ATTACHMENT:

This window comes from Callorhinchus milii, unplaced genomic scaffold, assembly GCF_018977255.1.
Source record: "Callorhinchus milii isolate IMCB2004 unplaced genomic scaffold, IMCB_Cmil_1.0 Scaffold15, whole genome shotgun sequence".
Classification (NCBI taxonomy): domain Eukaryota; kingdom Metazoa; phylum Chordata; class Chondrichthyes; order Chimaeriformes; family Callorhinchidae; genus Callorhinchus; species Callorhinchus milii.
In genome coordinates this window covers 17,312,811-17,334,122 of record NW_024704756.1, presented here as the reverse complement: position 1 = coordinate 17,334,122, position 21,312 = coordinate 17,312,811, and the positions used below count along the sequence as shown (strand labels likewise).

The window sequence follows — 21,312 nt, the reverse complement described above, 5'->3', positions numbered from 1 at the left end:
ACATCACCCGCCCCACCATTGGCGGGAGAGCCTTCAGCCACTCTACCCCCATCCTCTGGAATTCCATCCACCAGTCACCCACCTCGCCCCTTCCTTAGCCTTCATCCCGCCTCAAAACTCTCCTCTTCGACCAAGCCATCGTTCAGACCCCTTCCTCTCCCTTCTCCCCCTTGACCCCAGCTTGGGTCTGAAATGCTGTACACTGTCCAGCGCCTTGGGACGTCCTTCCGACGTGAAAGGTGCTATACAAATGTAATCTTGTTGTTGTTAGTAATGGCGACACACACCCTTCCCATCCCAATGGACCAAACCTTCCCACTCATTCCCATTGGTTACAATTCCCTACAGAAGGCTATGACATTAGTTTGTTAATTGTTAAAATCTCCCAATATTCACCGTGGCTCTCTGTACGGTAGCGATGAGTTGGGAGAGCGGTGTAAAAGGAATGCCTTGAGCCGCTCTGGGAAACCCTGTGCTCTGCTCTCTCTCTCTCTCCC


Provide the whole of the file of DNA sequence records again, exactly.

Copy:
This window comes from Callorhinchus milii, unplaced genomic scaffold, assembly GCF_018977255.1.
Source record: "Callorhinchus milii isolate IMCB2004 unplaced genomic scaffold, IMCB_Cmil_1.0 Scaffold15, whole genome shotgun sequence".
Classification (NCBI taxonomy): domain Eukaryota; kingdom Metazoa; phylum Chordata; class Chondrichthyes; order Chimaeriformes; family Callorhinchidae; genus Callorhinchus; species Callorhinchus milii.
In genome coordinates this window covers 17,312,811-17,334,122 of record NW_024704756.1, presented here as the reverse complement: position 1 = coordinate 17,334,122, position 21,312 = coordinate 17,312,811, and the positions used below count along the sequence as shown (strand labels likewise).

The window sequence follows — 21,312 nt, the reverse complement described above, 5'->3', positions numbered from 1 at the left end:
ACATCACCCGCCCCACCATTGGCGGGAGAGCCTTCAGCCACTCTACCCCCATCCTCTGGAATTCCATCCACCAGTCACCCACCTCGCCCCTTCCTTAGCCTTCATCCCGCCTCAAAACTCTCCTCTTCGACCAAGCCATCGTTCAGACCCCTTCCTCTCCCTTCTCCCCCTTGACCCCAGCTTGGGTCTGAAATGCTGTACACTGTCCAGCGCCTTGGGACGTCCTTCCGACGTGAAAGGTGCTATACAAATGTAATCTTGTTGTTGTTAGTAATGGCGACACACACCCTTCCCATCCCAATGGACCAAACCTTCCCACTCATTCCCATTGGTTACAATTCCCTACAGAAGGCTATGACATTAGTTTGTTAATTGTTAAAATCTCCCAATATTCACCGTGGCTCTCTGTACGGTAGCGATGAGTTGGGAGAGCGGTGTAAAAGGAATGCCTTGAGCCGCTCTGGGAAACCCTGTGCTCTGCTCTCTCTCTCTCTCCC